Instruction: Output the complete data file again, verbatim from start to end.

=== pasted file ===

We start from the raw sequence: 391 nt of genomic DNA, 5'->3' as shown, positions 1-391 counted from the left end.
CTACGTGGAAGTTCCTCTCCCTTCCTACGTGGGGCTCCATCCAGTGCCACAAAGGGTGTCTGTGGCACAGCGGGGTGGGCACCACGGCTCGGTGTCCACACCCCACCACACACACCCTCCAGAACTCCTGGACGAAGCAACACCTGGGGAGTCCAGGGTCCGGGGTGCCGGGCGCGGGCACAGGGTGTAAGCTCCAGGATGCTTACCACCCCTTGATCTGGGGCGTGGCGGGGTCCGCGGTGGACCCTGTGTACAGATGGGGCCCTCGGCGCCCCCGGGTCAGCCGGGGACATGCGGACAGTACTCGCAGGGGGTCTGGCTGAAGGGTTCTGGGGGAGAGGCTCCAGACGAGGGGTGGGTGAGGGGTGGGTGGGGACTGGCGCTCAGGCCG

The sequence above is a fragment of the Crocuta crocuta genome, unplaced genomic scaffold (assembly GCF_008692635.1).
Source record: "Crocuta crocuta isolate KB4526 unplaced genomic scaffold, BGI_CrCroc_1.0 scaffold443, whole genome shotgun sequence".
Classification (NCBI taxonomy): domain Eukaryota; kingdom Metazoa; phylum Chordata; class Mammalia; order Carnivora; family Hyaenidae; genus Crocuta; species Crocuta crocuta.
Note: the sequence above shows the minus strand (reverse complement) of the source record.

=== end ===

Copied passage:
We start from the raw sequence: 391 nt of genomic DNA, 5'->3' as shown, positions 1-391 counted from the left end.
CTACGTGGAAGTTCCTCTCCCTTCCTACGTGGGGCTCCATCCAGTGCCACAAAGGGTGTCTGTGGCACAGCGGGGTGGGCACCACGGCTCGGTGTCCACACCCCACCACACACACCCTCCAGAACTCCTGGACGAAGCAACACCTGGGGAGTCCAGGGTCCGGGGTGCCGGGCGCGGGCACAGGGTGTAAGCTCCAGGATGCTTACCACCCCTTGATCTGGGGCGTGGCGGGGTCCGCGGTGGACCCTGTGTACAGATGGGGCCCTCGGCGCCCCCGGGTCAGCCGGGGACATGCGGACAGTACTCGCAGGGGGTCTGGCTGAAGGGTTCTGGGGGAGAGGCTCCAGACGAGGGGTGGGTGAGGGGTGGGTGGGGACTGGCGCTCAGGCCG

The sequence above is a fragment of the Crocuta crocuta genome, unplaced genomic scaffold (assembly GCF_008692635.1).
Source record: "Crocuta crocuta isolate KB4526 unplaced genomic scaffold, BGI_CrCroc_1.0 scaffold443, whole genome shotgun sequence".
Classification (NCBI taxonomy): domain Eukaryota; kingdom Metazoa; phylum Chordata; class Mammalia; order Carnivora; family Hyaenidae; genus Crocuta; species Crocuta crocuta.
Note: the sequence above shows the minus strand (reverse complement) of the source record.